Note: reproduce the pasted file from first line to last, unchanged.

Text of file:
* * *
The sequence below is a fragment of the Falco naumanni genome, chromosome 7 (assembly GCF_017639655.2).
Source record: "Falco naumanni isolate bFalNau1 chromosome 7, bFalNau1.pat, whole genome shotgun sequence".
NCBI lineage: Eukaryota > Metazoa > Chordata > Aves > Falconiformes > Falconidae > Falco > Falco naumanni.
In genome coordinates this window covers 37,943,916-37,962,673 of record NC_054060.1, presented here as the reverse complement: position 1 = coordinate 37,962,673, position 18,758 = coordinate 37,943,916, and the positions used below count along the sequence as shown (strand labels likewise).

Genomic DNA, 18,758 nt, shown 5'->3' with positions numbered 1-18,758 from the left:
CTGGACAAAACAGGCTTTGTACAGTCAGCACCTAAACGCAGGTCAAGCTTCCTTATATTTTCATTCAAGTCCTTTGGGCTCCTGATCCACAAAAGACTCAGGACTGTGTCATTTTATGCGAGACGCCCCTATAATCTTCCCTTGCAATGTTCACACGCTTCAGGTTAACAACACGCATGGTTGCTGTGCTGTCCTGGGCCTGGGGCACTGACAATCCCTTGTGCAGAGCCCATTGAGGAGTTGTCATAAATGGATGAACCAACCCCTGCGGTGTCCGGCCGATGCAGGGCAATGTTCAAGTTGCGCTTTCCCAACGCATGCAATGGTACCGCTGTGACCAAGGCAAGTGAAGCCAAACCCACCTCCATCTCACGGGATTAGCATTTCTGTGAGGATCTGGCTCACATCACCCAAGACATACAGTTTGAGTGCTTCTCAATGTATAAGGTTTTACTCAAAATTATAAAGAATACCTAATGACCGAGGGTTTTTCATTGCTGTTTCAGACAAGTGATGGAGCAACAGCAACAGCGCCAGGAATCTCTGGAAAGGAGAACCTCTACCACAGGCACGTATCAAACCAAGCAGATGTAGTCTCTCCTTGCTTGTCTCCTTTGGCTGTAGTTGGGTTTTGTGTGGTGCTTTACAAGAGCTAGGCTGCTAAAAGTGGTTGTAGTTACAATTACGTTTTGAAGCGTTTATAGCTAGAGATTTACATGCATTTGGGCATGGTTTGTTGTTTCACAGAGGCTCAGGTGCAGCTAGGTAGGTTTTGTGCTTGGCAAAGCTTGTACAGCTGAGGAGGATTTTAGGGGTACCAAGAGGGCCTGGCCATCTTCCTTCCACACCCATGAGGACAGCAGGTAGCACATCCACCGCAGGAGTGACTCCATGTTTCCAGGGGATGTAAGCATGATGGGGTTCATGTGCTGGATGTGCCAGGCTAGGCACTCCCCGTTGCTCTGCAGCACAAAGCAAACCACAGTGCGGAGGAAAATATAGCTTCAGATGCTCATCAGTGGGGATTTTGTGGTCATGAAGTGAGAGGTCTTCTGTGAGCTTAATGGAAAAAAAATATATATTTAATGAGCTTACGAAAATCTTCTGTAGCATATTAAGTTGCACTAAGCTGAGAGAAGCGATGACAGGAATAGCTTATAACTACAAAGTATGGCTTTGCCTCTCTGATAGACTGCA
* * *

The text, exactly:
The sequence below is a fragment of the Falco naumanni genome, chromosome 7 (assembly GCF_017639655.2).
Source record: "Falco naumanni isolate bFalNau1 chromosome 7, bFalNau1.pat, whole genome shotgun sequence".
NCBI lineage: Eukaryota > Metazoa > Chordata > Aves > Falconiformes > Falconidae > Falco > Falco naumanni.
In genome coordinates this window covers 37,943,916-37,962,673 of record NC_054060.1, presented here as the reverse complement: position 1 = coordinate 37,962,673, position 18,758 = coordinate 37,943,916, and the positions used below count along the sequence as shown (strand labels likewise).

Genomic DNA, 18,758 nt, shown 5'->3' with positions numbered 1-18,758 from the left:
CTGGACAAAACAGGCTTTGTACAGTCAGCACCTAAACGCAGGTCAAGCTTCCTTATATTTTCATTCAAGTCCTTTGGGCTCCTGATCCACAAAAGACTCAGGACTGTGTCATTTTATGCGAGACGCCCCTATAATCTTCCCTTGCAATGTTCACACGCTTCAGGTTAACAACACGCATGGTTGCTGTGCTGTCCTGGGCCTGGGGCACTGACAATCCCTTGTGCAGAGCCCATTGAGGAGTTGTCATAAATGGATGAACCAACCCCTGCGGTGTCCGGCCGATGCAGGGCAATGTTCAAGTTGCGCTTTCCCAACGCATGCAATGGTACCGCTGTGACCAAGGCAAGTGAAGCCAAACCCACCTCCATCTCACGGGATTAGCATTTCTGTGAGGATCTGGCTCACATCACCCAAGACATACAGTTTGAGTGCTTCTCAATGTATAAGGTTTTACTCAAAATTATAAAGAATACCTAATGACCGAGGGTTTTTCATTGCTGTTTCAGACAAGTGATGGAGCAACAGCAACAGCGCCAGGAATCTCTGGAAAGGAGAACCTCTACCACAGGCACGTATCAAACCAAGCAGATGTAGTCTCTCCTTGCTTGTCTCCTTTGGCTGTAGTTGGGTTTTGTGTGGTGCTTTACAAGAGCTAGGCTGCTAAAAGTGGTTGTAGTTACAATTACGTTTTGAAGCGTTTATAGCTAGAGATTTACATGCATTTGGGCATGGTTTGTTGTTTCACAGAGGCTCAGGTGCAGCTAGGTAGGTTTTGTGCTTGGCAAAGCTTGTACAGCTGAGGAGGATTTTAGGGGTACCAAGAGGGCCTGGCCATCTTCCTTCCACACCCATGAGGACAGCAGGTAGCACATCCACCGCAGGAGTGACTCCATGTTTCCAGGGGATGTAAGCATGATGGGGTTCATGTGCTGGATGTGCCAGGCTAGGCACTCCCCGTTGCTCTGCAGCACAAAGCAAACCACAGTGCGGAGGAAAATATAGCTTCAGATGCTCATCAGTGGGGATTTTGTGGTCATGAAGTGAGAGGTCTTCTGTGAGCTTAATGGAAAAAAAATATATATTTAATGAGCTTACGAAAATCTTCTGTAGCATATTAAGTTGCACTAAGCTGAGAGAAGCGATGACAGGAATAGCTTATAACTACAAAGTATGGCTTTGCCTCTCTGATAGACTGCA